Kingdom of Aragon (13th – 15th c.)
Alfonso II of Aragon was succeeded by his son Peter II (1196-1213) who joined the forces of Castile, Navarre and Portugal against the Moors in the Battle of Las Navas de Tolosa in 1212. The Moors were decisively defeated and their power in the Iberian Peninsula rapidly declined.
Peter II was killed against Simon de Montfort, 5th Earl of Leicester in the Battle of Muret in 1213 and was succeeded by his son James I the Conqueror (1213-1276) who became one of the greatest kings of Aragon. He consolidated the royal power, seized the Balearic Islands and Valencia from the Moors and achieved renouncement of the French rights to Catalonia in return for renouncing his claim to the lands in southern France with the Treaty of Corbeil in 1258. James I the Conqueror divided the Kingdom of Aragon between his two sons upon his death: Peter III (1276-1285) succeeded him as King of Aragon, Count of Barcelona and King of Valencia, while his younger son James II inherited the Balearic Islands, the counties of Roussillon and Cerdanya, the dominion of Montpellier, the barony of Aumelas and the viscounty of Carlades.
Peter III came into conflict with France over the Sicilian throne. He married Constance, daughter of the Sicilian King Manfred in 1262 and took advantage of the Sicilian rebellion against Charles of Anjou known as the War of the Sicilian Vespers in 1282. He invaded Sicily and was crowned King of Sicily in Palermo in 1282. His elder son Alfonso III (1285-1291) succeeded him as King of Aragon, Count of Barcelona and King of Valencia, while his younger son James II inherited the Kingdom of Sicily. However, the latter inherited the Crown of Aragon on the death of his brother Alfonso III in 1291. James II was forced to give up Sicily with the Treaty of Anagni in 1295 but gained Sardinia and Corsica as a compensation. He managed to seize only Sardinia, while Corsica was captured by the Republic of Genoa. James’ successor Alfonso IV (1327-1336) started a long war against the Republic of Genoa but failed to capture Corsica. His successor Peter IV (1336-1387) conquered the Balearic Islands and gained the inheritance of Sicily through marriage of his daughter Constance to Frederick III of Sicily. His attempt to assure the succession to his daughter provoked a rebellion of the Aragonese nobles but Peter IV managed to defeat them in the Battle of Epila in 1348.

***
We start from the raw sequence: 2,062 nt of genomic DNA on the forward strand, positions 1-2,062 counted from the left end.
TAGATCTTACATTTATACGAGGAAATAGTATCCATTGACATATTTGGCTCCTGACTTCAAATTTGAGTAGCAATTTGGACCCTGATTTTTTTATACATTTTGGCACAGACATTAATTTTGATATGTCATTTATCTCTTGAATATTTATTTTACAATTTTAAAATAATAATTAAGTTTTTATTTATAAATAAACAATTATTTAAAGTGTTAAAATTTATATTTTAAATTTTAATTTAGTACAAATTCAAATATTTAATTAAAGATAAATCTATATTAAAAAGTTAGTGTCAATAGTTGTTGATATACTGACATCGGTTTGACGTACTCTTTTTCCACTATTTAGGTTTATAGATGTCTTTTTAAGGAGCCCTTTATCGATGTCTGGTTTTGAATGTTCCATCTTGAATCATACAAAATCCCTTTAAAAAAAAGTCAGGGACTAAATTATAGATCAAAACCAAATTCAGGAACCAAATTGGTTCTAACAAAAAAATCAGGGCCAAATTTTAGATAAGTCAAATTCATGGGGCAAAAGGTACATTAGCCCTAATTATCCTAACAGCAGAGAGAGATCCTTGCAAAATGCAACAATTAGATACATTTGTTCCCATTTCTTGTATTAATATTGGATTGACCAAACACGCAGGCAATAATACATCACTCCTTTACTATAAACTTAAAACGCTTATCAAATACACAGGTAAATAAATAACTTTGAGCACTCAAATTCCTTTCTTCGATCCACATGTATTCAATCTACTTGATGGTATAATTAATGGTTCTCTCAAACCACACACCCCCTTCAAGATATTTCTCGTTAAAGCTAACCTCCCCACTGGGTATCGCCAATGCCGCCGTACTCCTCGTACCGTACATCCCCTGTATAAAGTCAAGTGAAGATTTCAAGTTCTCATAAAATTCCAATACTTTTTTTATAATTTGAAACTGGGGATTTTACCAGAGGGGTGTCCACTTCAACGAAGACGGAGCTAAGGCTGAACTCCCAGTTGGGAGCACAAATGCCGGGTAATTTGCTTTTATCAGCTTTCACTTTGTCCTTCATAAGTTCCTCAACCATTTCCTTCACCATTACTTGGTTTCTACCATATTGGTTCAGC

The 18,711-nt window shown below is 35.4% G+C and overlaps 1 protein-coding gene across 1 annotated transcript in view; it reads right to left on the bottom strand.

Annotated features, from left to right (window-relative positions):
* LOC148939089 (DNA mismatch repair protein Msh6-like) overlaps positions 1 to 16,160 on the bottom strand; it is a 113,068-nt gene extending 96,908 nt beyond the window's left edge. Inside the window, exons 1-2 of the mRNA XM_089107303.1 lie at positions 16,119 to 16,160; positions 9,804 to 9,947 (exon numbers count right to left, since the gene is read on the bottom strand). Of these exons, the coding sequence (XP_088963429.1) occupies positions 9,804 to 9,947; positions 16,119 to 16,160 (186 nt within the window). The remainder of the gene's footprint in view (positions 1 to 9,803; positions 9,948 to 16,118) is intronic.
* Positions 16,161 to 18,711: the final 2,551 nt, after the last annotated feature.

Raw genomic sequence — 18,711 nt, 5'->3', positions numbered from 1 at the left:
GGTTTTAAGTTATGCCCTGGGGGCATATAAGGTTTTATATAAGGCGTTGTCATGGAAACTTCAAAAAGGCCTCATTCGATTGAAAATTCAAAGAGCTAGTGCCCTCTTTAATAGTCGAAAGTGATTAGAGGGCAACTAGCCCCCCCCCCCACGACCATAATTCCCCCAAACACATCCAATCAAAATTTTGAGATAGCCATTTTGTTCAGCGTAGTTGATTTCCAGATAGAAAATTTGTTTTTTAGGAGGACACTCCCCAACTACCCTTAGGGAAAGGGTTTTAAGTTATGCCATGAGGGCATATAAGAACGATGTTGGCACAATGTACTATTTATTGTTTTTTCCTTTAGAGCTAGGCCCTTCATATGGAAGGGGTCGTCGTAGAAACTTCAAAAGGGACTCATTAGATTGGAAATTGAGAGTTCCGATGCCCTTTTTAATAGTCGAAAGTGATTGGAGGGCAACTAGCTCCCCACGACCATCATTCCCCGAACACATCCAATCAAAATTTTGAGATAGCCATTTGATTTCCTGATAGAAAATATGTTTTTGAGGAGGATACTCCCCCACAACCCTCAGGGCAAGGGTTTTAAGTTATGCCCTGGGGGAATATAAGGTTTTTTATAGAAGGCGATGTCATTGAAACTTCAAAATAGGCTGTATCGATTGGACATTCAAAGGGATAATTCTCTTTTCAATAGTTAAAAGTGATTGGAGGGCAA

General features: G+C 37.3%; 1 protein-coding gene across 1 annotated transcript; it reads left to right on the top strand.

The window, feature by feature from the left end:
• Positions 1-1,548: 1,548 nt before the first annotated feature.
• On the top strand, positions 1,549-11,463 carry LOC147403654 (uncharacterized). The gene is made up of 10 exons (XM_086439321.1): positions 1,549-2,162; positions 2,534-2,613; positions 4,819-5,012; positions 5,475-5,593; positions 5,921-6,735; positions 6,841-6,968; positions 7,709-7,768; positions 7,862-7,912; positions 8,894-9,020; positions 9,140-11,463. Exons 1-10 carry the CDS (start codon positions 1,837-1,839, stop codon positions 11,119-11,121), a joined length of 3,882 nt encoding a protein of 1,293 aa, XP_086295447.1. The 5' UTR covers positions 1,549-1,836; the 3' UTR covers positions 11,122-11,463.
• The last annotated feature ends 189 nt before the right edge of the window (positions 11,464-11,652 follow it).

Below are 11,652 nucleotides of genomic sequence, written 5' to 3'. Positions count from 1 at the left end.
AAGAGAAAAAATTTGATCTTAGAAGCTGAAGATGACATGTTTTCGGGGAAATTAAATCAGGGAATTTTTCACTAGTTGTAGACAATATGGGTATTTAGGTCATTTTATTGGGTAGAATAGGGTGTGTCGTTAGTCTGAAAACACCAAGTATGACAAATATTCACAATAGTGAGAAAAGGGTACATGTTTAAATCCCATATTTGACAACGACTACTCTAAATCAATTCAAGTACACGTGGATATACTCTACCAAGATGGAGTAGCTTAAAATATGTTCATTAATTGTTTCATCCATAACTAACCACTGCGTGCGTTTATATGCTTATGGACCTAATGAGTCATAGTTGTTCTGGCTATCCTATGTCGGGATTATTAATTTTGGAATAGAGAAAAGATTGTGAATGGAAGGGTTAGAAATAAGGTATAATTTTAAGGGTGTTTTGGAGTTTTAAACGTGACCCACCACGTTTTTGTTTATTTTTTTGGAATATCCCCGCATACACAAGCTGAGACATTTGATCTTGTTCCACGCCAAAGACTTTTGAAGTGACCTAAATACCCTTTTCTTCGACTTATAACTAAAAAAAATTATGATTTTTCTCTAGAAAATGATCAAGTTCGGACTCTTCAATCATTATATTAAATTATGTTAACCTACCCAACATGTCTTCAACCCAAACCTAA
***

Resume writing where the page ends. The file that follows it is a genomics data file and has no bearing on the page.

Peter IV was succeeded by his sons John I (1387-1395) and Martin I (1395-1410) who were the last of the male line of the House of Barcelona. The Aragonese crown passed to the House of Trastamara with accession of Ferdinand I (1412-1416). Ferdinand I was succeeded by Alfonso V (1416-1458) who added to his realm the Kingdom of Naples. Aragonese throne was on his death assumed by his brother John II the Great (1458-1479), king consort of Navarre from 1425. The Catalans refused to recognize him as king and rebelled but John II managed to suppress the rebellion and achieved the Catalan recognition in 1472. However, he was forced to pawn Roussillon and Cerdanya in return for French military assistance in the Catalan rebellion. John II was succeeded by his son Ferdinand II (1474-1516), king consort of Castile and Leon through marriage with Isabella I of Castile.